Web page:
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Game Theory Behind Current Political Discourse

Something that became clear over the past few years is how politically divided the country has become. People have begun taking actions and saying things that they wouldn’t have just a few years ago. The article highlights this with an example where a city council member verbally harassed a 14 year old girl who was wearing a Trump shirt. The council member later privately apologized to the girl after a storm was caused on social media. However, the parents were not happy with it and ended up getting the police involved. Then lawyers got involved and a city council meeting was disrupted. And this was not the only example. The article also highlights cases where a TV host called Ivanka Trump the c-word and Robert De Niro directing the f-word at Trump.

These types of interactions can be thought of as the prisoner’s dilemma game. The payoffs would be where if both sides fight and argue with each other they get a negative payoff because both sides alienate some of their potential voters without actually gaining any more support. If only one side fights, the fighting side gets a positive payoff because potentially swayed some voters from the other side. The other side ends up getting a very negative payoff because they lost some of their supporters. The final option is if neither side fights. In this case, they both get a neutral payoff because neither side gained or lost any supporters.

This prisoner’s dilemma game is different from the usual one since this is a continuous game. So the players do not just play the game once, they play it an undetermined number of times in a row. This introduces the idea of a strategy that isn’t just fight. The author proposes the idea that the players are using a tit-for-tat strategy where if one player fights in one round the other player will punish the player by fighting in the next round. However, the author also proposes that the strategy is spiraling out of control because the players have different ideas of what is considered fighting. So one side will take some action that they believe isn’t that bad but the other side sees as an attack. Then that side will retaliate because they think they were attacked. And then the first side won’t understand why they’re being attacked and will also retaliate. Then this cycle will continue. I would propose a different idea. It seems more like that both sides are playing a trigger strategy. This is where a side will cooperate until the other side attacks and then they will only play the attacking strategy. This seems to line up better with reality since, more or less, both sides were cooperating years ago and then Trump can be seen as the first attack. After that both sides have just begun attacking each other with no cooperation.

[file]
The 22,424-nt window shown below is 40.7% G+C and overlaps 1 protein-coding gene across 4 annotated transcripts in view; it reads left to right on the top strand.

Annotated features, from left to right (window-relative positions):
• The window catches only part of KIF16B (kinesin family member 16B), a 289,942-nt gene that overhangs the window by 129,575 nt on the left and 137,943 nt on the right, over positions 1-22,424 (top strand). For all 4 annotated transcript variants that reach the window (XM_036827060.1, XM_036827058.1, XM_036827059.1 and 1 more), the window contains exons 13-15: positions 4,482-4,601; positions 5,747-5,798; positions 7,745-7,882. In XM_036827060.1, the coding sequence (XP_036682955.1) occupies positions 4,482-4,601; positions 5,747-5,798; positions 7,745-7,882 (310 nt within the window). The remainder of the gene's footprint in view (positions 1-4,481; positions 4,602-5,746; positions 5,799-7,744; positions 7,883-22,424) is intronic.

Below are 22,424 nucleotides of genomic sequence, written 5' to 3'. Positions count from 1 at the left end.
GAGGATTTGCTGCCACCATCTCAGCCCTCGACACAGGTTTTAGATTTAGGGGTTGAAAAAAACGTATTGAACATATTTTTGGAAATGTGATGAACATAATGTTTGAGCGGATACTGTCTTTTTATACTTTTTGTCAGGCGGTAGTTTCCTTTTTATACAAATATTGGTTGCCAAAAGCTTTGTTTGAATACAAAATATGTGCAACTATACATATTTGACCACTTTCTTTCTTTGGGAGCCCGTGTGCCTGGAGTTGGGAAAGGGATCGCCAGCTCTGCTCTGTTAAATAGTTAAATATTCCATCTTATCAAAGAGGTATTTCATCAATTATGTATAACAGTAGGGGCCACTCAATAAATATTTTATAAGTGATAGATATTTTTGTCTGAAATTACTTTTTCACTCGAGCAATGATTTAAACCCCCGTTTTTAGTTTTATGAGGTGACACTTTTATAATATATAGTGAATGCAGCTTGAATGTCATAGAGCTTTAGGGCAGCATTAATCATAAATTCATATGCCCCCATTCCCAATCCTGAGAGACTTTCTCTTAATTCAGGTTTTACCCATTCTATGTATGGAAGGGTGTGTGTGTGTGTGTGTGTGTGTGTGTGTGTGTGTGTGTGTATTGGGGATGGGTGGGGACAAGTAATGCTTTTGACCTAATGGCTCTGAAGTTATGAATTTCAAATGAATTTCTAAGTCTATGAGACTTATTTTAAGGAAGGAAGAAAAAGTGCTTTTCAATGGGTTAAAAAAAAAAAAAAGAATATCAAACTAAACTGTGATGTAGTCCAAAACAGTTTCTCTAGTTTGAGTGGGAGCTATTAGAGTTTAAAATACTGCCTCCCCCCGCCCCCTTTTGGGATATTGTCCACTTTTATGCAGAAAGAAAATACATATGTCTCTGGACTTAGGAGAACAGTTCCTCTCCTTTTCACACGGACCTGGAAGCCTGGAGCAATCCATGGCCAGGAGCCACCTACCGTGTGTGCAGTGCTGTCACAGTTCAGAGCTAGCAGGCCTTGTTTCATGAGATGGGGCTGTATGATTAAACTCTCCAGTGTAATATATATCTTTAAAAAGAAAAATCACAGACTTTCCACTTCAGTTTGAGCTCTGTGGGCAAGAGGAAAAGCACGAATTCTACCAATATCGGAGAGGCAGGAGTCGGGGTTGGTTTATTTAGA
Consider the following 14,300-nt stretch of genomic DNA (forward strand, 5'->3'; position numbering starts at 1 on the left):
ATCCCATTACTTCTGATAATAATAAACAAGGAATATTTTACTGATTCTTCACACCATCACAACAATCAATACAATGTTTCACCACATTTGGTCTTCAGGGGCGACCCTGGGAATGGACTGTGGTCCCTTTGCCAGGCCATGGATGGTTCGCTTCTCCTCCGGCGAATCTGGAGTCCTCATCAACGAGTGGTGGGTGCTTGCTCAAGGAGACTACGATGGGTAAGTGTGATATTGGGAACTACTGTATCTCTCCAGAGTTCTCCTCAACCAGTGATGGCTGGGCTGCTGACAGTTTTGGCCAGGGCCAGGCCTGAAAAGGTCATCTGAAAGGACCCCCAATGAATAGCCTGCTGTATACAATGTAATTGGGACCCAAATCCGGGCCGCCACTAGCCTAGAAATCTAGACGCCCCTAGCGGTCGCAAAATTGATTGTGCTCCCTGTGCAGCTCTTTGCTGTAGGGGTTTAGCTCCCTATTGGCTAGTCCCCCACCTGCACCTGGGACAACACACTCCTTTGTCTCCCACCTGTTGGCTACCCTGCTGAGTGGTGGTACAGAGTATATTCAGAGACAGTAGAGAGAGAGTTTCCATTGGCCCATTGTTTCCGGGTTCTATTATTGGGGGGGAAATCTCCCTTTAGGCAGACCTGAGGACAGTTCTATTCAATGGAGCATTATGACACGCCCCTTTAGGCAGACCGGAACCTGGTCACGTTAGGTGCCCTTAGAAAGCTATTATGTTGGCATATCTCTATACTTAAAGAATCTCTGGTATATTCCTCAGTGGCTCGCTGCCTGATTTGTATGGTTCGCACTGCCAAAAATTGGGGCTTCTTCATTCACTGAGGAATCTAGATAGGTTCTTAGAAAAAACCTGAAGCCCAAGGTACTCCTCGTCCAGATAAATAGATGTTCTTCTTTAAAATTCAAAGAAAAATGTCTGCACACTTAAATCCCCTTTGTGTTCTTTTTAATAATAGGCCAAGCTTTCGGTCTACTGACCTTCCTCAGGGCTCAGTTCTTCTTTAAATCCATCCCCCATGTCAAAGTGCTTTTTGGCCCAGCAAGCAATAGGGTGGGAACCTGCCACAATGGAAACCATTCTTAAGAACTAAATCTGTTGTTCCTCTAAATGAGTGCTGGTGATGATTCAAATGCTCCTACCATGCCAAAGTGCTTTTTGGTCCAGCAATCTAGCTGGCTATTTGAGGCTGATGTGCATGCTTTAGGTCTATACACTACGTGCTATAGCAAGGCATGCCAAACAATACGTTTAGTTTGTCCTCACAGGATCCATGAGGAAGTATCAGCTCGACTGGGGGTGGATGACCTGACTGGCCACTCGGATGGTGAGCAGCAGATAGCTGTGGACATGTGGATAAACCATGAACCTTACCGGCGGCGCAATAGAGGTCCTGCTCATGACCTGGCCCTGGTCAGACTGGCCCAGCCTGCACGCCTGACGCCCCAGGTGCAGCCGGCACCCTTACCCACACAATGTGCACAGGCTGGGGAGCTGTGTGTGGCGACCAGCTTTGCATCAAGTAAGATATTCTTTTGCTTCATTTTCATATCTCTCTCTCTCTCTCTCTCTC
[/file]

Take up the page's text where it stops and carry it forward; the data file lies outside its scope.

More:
The obvious question is how do we stop this. The only solution seems to be for one of the sides to initially take the risk of changing strategies and start trying to cooperate. Then they have to hope that the other side will follow suit. However, this seems unlikely to happen without some sort of dramatic event.


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September 2018